TYLER, Texas —

After the Midland and Odessa shooting, Texas Representative Matt Schaefer, of House District 6, took to social media to express his views on gun rights. 

RELATED: Rep. Matt Schaefer releases statement following Midland-Odessa shootings that killed 7, injured at least 20

In a Facebook post, he stated, “I am NOT going to use the evil acts of a handful of people to diminish the God-given rights of my fellow Texans. Period. None of these so-called gun-control solutions will work to stop a person with evil intent.”

Rep. Matt Schaefer
Matt Schaefer

The post left many online to agree and disagree. 

One Facebook user said, “ I am all for the right to bear arms but this seems illogical to me.” Another wrote, “It does not matter if you believe in God or not, every man/woman has the RIGHT to be free and protect themselves.”

Executive Director of PATH, Gregg Grubs spoke on the matter as well saying, “Your position is very clear. YES to thoughts and prayers and more guns (including rifles), NO to any legislative steps to address the violence. Clearly we must look for solutions and relief elsewhere."

“When someone is hurt and is a victim of a shooting, that it is the good and proper response to pray for that person. It's also good to pray for protection,” Schaefer said.

The U.S. has seen three mass shootings within the past few weeks and many are looking to state representatives for answers on how to control these issues.

“The idea that we're not doing anything is wrong, we're doing a lot," Schaefer said. "But ultimately, there are evil people in the world. And if you focus on the object, which is the gun, you're missing the point because that evil person could find a lot of ways to hurt someone." 

Schaefer made sure his stance was loud and clear on what he was for and against. His post read, "NO to “red flag” pre-crime laws. NO to universal background checks. NO to bans on AR-15s, or high capacity magazines. NO to mandatory gun buybacks." 

“Someone who wants to get a gun can get one, it doesn't matter what law we're going to pass." He explained.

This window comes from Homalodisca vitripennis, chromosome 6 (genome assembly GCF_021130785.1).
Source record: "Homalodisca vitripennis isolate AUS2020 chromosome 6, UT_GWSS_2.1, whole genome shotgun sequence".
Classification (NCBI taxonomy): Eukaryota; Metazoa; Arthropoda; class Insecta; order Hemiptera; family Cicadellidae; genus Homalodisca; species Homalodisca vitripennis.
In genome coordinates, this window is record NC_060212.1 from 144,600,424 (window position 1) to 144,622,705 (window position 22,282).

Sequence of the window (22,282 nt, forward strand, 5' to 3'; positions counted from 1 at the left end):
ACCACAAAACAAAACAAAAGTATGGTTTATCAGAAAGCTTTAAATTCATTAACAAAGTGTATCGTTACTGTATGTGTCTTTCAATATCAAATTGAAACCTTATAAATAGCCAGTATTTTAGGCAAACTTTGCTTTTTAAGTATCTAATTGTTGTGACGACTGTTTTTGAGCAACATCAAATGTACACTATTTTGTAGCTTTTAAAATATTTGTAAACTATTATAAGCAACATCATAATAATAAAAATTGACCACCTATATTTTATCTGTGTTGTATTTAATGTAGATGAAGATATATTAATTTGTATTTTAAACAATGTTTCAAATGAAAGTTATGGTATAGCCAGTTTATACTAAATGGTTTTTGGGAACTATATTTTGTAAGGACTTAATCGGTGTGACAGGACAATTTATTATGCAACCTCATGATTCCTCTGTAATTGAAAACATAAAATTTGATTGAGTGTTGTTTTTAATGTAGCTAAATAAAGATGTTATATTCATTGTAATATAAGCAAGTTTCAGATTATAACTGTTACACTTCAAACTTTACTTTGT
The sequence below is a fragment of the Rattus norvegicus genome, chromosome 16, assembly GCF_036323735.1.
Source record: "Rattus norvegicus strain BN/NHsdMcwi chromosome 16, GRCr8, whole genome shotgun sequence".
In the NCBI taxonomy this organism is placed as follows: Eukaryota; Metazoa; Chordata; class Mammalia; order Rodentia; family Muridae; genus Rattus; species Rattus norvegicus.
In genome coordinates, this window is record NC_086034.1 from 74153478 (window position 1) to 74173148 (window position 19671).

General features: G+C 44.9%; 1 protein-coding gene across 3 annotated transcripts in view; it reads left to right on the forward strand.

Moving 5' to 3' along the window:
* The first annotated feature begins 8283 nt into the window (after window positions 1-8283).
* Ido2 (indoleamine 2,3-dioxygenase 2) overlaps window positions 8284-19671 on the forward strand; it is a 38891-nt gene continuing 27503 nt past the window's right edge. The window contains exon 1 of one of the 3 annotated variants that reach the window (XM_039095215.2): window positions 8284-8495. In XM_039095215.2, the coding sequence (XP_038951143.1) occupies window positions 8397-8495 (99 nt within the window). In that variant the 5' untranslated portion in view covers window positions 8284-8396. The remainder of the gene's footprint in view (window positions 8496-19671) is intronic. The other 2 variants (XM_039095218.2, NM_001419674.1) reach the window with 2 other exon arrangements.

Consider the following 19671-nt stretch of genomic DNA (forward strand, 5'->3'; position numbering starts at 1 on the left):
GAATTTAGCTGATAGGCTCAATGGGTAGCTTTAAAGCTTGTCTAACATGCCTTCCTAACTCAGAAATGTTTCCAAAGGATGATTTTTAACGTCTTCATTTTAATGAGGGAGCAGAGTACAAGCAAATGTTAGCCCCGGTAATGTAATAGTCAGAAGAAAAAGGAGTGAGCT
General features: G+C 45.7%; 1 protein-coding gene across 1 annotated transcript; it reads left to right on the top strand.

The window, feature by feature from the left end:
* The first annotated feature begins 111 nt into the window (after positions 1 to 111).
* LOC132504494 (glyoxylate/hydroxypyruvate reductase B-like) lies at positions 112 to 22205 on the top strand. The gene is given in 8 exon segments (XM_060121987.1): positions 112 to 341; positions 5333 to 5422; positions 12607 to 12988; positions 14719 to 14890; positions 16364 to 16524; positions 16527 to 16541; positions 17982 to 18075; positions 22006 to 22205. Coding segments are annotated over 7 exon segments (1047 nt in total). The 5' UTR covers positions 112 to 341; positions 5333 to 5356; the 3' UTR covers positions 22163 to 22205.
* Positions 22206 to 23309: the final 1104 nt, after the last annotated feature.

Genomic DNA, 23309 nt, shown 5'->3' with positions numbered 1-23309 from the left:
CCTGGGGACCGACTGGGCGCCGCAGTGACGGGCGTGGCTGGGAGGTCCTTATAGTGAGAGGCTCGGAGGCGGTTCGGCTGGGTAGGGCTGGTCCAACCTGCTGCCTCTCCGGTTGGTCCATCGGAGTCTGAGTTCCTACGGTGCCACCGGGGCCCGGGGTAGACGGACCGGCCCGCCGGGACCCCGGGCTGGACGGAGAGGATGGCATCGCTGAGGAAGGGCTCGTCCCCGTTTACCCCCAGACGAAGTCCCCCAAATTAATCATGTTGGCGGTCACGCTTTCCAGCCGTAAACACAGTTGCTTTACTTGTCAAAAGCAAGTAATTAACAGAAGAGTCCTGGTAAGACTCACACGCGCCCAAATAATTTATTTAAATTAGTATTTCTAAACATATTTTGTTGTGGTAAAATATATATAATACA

Schaefer says he hopes for safer schools, more guns, and more prayers.

“I think enforcement of our existing laws is where we ought to look and make sure that we're doing the right things there," Schaefer said. "But, focusing on taking rights away from law-abiding citizens, is just not going to get us there.” 

Many laws were passed September 1 including raising the legal smoking age to 21, which Schaefer voted against. As well as new house bills that allow guns in various places.

RELATED: Here are new laws going into effect in Texas September 1

“With adulthood comes the ability to do things sometimes that someone might think is stupid or irresponsible. But ultimately, we live in a free society,” he said.

The day before the Midland and Odessa shooting, Governor Greg Abbott held his first domestic terrorism task force meeting. All in an effort to prevent future shooting massacres in Texas. 

“This is going to be an ongoing process until we can ensure that we are undertaking every strategy possible to make sure we do everything we can to undermine and to eradicate domestic terrorism in Texas,” Gov. Abbott said.

RELATED: Greg Abbott backs 'expedited executions' for mass shooters after Odessa shooting

Lt. Gov. Dan Patrick also weighed in with contributing efforts by creating the Senate Select Committee on Mass Violence Prevention and Community Safety. Members will study and recommend effective legislative solutions to help prevent mass gun violence and improve community safety.

Depending on what bills are presented in Austin for the 87th legislature, it may be some time before the house is back in session. Next week, Congress will work on revising gun safety laws.

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